Listening to the songs on this week's Forty-fives list whisks me back to the raging hormones of eighth grade. Specifically, it was the music I heard at the roller rink, on the jukeboxes at the base youth center and Garcia's Pizza, and on the turntable at the eighth-grade play cast & crew party held in Mrs. Usher's swanky basement on Briarcliff Drive. The music reminds me of listening to WLS during a time when almost every song was a favorite and I couldn't wait to hear what the next song would be. Here are WLS's Forty-fives for the week ending April 5, 1980. (You can read about that week's Thirty-threes HERE.)
There are four songs are making their debut this week on the Forty-fives:
Journey's "Any Way You Want It" at #45, Chuck Mangione's "Give It All You Got" at #44, Michael Jackson's "Off The Wall" at #43 and "Lost in Love" by Air Supply up at #39. The latter song would eventually peak at #1 two months later and wind up at the top spot of the year-end Big 89 of 1980. Jackson and Mangione's tracks would soon stall outside the Top 20 of the Forty-fives chart but Journey would take "Any Way You Want It" up to #17 in May 1980 and finish at #47 on the Big 89 countdown.
"Off The Wall" is one of two singles on the Forty-fives list from Jackson's Off The Wall album. The other song, "Rock With You", is up at #6 down one from the previous week. It had peaked at #1 back in February 1980. Both songs were written by Rod Temperton and it has been reported that they were among those offered to Karen Carpenter during the recording of her self-titled solo album, recorded 1979-1980 but rejected by her label at the time. Carpenter ended up recording three other Temperton compositions though one of them was ultimately left off the album when it was finally released in 1996.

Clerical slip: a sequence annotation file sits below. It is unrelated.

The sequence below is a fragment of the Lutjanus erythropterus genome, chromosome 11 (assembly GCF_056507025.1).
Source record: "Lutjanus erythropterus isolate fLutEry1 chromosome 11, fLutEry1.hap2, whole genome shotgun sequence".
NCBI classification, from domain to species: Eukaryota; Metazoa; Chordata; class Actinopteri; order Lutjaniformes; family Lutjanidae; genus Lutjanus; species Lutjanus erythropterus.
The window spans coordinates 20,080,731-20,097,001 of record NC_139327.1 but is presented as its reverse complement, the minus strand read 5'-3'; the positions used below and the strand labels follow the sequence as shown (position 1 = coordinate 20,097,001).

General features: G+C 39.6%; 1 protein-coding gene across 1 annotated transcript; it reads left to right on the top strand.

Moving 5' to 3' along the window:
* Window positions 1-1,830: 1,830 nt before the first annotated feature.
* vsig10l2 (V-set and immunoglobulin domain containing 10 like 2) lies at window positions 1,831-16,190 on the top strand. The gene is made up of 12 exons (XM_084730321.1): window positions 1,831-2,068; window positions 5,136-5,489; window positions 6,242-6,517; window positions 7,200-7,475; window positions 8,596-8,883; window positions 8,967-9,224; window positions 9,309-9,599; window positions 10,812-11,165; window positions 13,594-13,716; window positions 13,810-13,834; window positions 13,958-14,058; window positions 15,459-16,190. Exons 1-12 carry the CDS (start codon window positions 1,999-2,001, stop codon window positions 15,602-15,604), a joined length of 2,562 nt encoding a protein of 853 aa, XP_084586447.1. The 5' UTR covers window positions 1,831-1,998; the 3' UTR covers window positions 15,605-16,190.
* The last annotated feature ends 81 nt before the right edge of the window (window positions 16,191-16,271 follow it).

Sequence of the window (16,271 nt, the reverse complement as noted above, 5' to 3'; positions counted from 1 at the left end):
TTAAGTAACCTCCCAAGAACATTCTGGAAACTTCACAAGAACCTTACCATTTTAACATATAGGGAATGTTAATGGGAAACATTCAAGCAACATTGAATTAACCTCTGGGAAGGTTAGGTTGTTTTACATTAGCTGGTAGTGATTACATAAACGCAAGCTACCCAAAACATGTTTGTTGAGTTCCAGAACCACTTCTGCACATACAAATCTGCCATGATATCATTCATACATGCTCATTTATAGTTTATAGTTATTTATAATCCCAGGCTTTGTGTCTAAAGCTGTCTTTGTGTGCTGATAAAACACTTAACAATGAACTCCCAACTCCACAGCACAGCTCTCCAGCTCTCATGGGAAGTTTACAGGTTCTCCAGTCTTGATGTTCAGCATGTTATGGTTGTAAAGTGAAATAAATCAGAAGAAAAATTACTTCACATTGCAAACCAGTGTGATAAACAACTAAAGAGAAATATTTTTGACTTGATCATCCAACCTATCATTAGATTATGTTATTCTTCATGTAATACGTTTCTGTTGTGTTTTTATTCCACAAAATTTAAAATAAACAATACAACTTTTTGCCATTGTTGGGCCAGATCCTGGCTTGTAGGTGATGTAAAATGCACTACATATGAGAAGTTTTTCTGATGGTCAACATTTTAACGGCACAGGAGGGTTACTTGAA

Rupert Holmes is another artist with two songs on the Forty-fives chart. "Escape (The Pina Colada Song)" peaked at #1 back in January 1980 and sits at #33 on this week's chart after falling five spots from last week. The second single released from Partners In Crime ("Him") moves up three places to #13 this week and will peak the following week at #8.
Another single that would peak the following week is "Refugee" from Tom Petty and the Heartbreakers. That peak would be #13 but this week, it is at #14. It would be #69 on Big 89 of 1980. Petty's second single on the survey is "Don't Do Me Like That" at #31, down from a peak at #5 back in February. It would prove to be Petty's second single on the Big 89, coming in at #3.
Kool & The Gang have two singles on the Forty-fives list located thirty positions apart. "Ladies Night" is at #41 this week, down five from last week. The song peaked at #8 back in December 1979 and wound up at #87 on the Big 89 of 1979. "Too Hot" sits just outside the Top 10 for a second week at its peak position of #11.
Two other artists appear on two songs on WLS's Forty-fives this week with one single under their own name and as a guest on another single. KC and his Sunshine Band are holding at #42 for a second consecutive week with their slow jam "Please Don't Go", a couple's skate staple. The song would end up at #63 on the station's Big 89 of 1979. KC also produces and duets with his high school classmate Teri DeSario's cover of Barbara Mason's "Yes, I'm Ready", another couple's skate favorite down at the roller rink. The single is down two this week to #15 after peaking at #5 a month ago.
Linda Ronstadt's "How Do I Make You?" moves up to #17 this week and would reach its peak at #16 two weeks later. Linda also appears on The (Nitty Gritty) Dirt Band's cover of Rodney Crowell's "An American Dream" which moves up 6 to its peak position of #25.
The lyrics on the back of this week's survey are for the #10 song "This Is It" by Kenny Loggins with a songwriting assist and backing vocals from Michael McDonald. "This Is It" had peaked at #6 the previous month and would finish at #7 on the Big 89 of 1980. McDonald's distinctive pipes also appear on Christopher Cross's "Ride Like The Wind", this week's biggest climber, moving up 16 to #24. It would eventually peak at #2 a few weeks later and land way up at #5 on the Big 89 of 1980. Overall, twenty-two of this week's Forty-fives will wind up on the station's Big 89 year-end countdown for 1980, including eight of the Top 10. Not too shabby. There are too many great songs to even begin to pick a favorite so I'll just leave this here.